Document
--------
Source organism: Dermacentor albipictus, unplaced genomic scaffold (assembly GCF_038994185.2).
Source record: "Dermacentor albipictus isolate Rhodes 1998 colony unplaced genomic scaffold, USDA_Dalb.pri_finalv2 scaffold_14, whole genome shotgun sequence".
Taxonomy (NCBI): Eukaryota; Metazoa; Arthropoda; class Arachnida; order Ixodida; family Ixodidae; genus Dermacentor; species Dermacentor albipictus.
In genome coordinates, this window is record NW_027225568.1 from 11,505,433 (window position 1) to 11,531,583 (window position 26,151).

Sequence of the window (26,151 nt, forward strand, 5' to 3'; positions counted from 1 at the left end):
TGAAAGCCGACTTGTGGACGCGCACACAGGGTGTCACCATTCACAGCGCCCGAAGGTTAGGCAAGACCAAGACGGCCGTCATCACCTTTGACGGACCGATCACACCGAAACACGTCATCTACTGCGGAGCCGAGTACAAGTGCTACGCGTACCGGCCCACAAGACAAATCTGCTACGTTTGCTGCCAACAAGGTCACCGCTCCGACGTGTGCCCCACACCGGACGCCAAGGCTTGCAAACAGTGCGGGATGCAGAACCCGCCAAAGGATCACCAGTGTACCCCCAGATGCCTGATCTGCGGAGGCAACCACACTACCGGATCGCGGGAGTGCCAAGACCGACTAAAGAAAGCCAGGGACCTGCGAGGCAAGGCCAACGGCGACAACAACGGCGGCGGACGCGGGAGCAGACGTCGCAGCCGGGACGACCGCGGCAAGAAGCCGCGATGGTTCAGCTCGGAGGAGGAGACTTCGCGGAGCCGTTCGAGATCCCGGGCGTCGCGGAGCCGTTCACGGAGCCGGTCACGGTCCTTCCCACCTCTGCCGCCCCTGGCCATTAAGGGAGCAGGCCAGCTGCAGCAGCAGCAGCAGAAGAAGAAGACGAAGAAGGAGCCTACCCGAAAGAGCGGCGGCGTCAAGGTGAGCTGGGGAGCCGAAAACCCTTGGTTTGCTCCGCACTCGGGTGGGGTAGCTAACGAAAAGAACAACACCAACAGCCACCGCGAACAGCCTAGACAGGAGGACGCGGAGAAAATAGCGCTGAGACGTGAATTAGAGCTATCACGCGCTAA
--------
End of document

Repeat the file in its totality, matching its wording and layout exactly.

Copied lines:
Source organism: Dermacentor albipictus, unplaced genomic scaffold (assembly GCF_038994185.2).
Source record: "Dermacentor albipictus isolate Rhodes 1998 colony unplaced genomic scaffold, USDA_Dalb.pri_finalv2 scaffold_14, whole genome shotgun sequence".
Taxonomy (NCBI): Eukaryota; Metazoa; Arthropoda; class Arachnida; order Ixodida; family Ixodidae; genus Dermacentor; species Dermacentor albipictus.
In genome coordinates, this window is record NW_027225568.1 from 11,505,433 (window position 1) to 11,531,583 (window position 26,151).

Sequence of the window (26,151 nt, forward strand, 5' to 3'; positions counted from 1 at the left end):
TGAAAGCCGACTTGTGGACGCGCACACAGGGTGTCACCATTCACAGCGCCCGAAGGTTAGGCAAGACCAAGACGGCCGTCATCACCTTTGACGGACCGATCACACCGAAACACGTCATCTACTGCGGAGCCGAGTACAAGTGCTACGCGTACCGGCCCACAAGACAAATCTGCTACGTTTGCTGCCAACAAGGTCACCGCTCCGACGTGTGCCCCACACCGGACGCCAAGGCTTGCAAACAGTGCGGGATGCAGAACCCGCCAAAGGATCACCAGTGTACCCCCAGATGCCTGATCTGCGGAGGCAACCACACTACCGGATCGCGGGAGTGCCAAGACCGACTAAAGAAAGCCAGGGACCTGCGAGGCAAGGCCAACGGCGACAACAACGGCGGCGGACGCGGGAGCAGACGTCGCAGCCGGGACGACCGCGGCAAGAAGCCGCGATGGTTCAGCTCGGAGGAGGAGACTTCGCGGAGCCGTTCGAGATCCCGGGCGTCGCGGAGCCGTTCACGGAGCCGGTCACGGTCCTTCCCACCTCTGCCGCCCCTGGCCATTAAGGGAGCAGGCCAGCTGCAGCAGCAGCAGCAGAAGAAGAAGACGAAGAAGGAGCCTACCCGAAAGAGCGGCGGCGTCAAGGTGAGCTGGGGAGCCGAAAACCCTTGGTTTGCTCCGCACTCGGGTGGGGTAGCTAACGAAAAGAACAACACCAACAGCCACCGCGAACAGCCTAGACAGGAGGACGCGGAGAAAATAGCGCTGAGACGTGAATTAGAGCTATCACGCGCTAA